4 Min Read
TOKYO (Reuters) - Labor demand in Japan rose to its strongest in more than 40 years while the unemployment rate held steady at a two-decade low in April, offering hope that a tight labor market will eventually spark a turnaround in weak consumer spending.
Separate data showed household spending fell more than expected in April due to lower spending on cars and education fees as consumer spending continues to lag behind improvement in other areas of the economy, such as exports and factory output.
Such a tight labor market could temper pessimism about consumer spending and bolster the Bank of Japan's argument that rising demand for workers will eventually spur inflation.
"Consumer spending looks weak now, but the labor market continues to improve," said Hiroshi Miyazaki, senior economist at Mitsubishi UFJ Morgan Stanley Securities.
"As more people get work, this should support consumer spending in the future."
The jobs-to-applicants ratio rose to 1.48 in April from 1.45 in the previous month, meaning 1.48 vacancies are available for each person seeking a job. Labor demand has been rising steadily due to a shortage of workers and increased activity in services and construction.
The last time labour demand was this strong was in February 1974, when the ratio was 1.53.
The jobless rate held steady at 2.8 percent in April, matching the lowest since June 1994.
The BOJ last month maintained its projection that price growth will reach its 2 percent target in fiscal 2018 on the assumption that a tight labour market will push up wages, but not all economists are convinced.
Economists say some companies are opting to cut business hours, which makes it difficult for wages to rise.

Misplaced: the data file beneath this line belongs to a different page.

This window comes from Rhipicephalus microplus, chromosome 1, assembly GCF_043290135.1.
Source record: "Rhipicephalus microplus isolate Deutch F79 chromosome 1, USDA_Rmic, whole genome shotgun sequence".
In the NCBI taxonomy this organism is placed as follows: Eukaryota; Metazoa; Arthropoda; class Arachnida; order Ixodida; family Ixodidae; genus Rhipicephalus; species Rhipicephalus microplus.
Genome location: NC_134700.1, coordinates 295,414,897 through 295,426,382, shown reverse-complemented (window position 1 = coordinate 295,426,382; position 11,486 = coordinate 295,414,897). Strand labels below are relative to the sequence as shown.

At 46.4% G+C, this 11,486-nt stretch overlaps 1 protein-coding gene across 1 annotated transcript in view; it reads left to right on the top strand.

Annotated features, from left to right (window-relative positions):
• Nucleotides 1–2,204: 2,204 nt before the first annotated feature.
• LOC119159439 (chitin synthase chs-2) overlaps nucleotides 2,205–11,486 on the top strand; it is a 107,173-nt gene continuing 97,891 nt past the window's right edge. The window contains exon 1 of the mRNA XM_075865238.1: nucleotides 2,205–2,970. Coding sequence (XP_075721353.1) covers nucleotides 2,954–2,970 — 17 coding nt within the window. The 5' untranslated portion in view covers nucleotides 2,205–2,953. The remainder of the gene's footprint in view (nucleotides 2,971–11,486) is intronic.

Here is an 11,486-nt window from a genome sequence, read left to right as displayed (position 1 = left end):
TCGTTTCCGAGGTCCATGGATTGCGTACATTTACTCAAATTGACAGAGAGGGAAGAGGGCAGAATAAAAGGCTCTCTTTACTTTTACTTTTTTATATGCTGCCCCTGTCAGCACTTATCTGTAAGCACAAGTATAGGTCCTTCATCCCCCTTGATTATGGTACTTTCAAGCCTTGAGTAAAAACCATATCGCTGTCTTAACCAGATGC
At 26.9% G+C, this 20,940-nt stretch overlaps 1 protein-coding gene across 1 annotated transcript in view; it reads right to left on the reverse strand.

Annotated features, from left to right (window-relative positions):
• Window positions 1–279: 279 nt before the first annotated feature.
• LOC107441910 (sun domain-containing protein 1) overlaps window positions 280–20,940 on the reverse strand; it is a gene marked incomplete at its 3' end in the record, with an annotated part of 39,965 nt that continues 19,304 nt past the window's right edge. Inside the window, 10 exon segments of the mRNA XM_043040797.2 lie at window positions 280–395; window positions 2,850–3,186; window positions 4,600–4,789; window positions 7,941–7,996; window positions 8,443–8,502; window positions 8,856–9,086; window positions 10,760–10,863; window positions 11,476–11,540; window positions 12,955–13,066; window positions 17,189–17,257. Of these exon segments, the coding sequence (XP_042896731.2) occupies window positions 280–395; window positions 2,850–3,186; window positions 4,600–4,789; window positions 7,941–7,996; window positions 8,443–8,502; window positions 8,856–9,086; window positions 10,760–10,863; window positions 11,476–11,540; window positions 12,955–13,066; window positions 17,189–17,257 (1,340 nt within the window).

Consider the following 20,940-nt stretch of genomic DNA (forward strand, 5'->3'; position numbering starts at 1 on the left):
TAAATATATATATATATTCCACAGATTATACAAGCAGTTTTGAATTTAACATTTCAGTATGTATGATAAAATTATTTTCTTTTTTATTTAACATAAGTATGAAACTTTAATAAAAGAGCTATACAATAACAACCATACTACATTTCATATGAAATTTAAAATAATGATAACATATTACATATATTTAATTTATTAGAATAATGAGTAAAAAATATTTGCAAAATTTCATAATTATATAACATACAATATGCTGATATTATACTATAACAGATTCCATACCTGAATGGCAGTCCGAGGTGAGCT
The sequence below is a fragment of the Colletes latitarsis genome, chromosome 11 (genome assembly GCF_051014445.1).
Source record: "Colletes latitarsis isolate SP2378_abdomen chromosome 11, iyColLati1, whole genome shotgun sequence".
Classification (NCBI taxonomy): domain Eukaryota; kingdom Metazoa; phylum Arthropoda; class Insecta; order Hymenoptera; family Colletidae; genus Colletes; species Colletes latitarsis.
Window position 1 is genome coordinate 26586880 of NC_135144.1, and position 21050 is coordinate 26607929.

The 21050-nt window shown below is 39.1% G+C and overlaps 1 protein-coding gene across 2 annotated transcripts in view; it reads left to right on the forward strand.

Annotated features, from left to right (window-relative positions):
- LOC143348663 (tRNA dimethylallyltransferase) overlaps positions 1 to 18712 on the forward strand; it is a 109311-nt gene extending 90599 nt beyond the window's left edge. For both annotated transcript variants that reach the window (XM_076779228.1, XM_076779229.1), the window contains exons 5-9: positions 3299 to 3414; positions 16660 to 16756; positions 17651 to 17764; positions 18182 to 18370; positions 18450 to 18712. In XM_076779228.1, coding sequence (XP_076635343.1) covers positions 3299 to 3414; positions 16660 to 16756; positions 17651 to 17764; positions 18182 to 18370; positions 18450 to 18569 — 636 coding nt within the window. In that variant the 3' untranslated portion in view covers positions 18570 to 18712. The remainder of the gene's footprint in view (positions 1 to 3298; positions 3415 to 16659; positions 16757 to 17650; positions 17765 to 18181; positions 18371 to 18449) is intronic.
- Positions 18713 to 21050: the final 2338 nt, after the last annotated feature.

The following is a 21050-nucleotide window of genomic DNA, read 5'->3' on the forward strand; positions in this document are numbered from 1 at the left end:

"Some companies are scaling back the level of services they offer instead of going out and getting the workers they need," said Hiroaki Muto, economist at Tokai Tokyo Research Center Co.
"This is not likely to lead to higher take-home pay."
Japanese household spending fell 1.4 percent in April from a year earlier in price-adjusted real terms, more than the median estimate for a 0.7 percent annual decline.
Excluding spending on autos and housing, household spending rose a seasonally-adjusted 3.5 percent in April from the previous month versus a 2.9 percent decline March, showing consumer spending is stronger than the headline figures, Miyazaki said.
Separate data showed retail sales rose 3.2 percent in April from a year earlier, more than the median estimate for a 2.3 percent increase, but some economists say a small sample size may exaggerate the percentage change in this data.
Under a new policy framework adopted last year, the BOJ has pledged to guide short-term interest rates to minus 0.1 percent and cap the 10-year government bond yield around zero percent.
Consumer prices rose on 0.3 percent in April from a year ago, well below the BOJ's 2 percent inflation target.
However, growing signs of strength in exports and factory output have presented the BOJ with a new communications challenge, pushing it to be clearer with markets on how it might dial back its stimulus - even though such action remains a long way off.
Reporting by Stanley White; Editing by Eric Meijer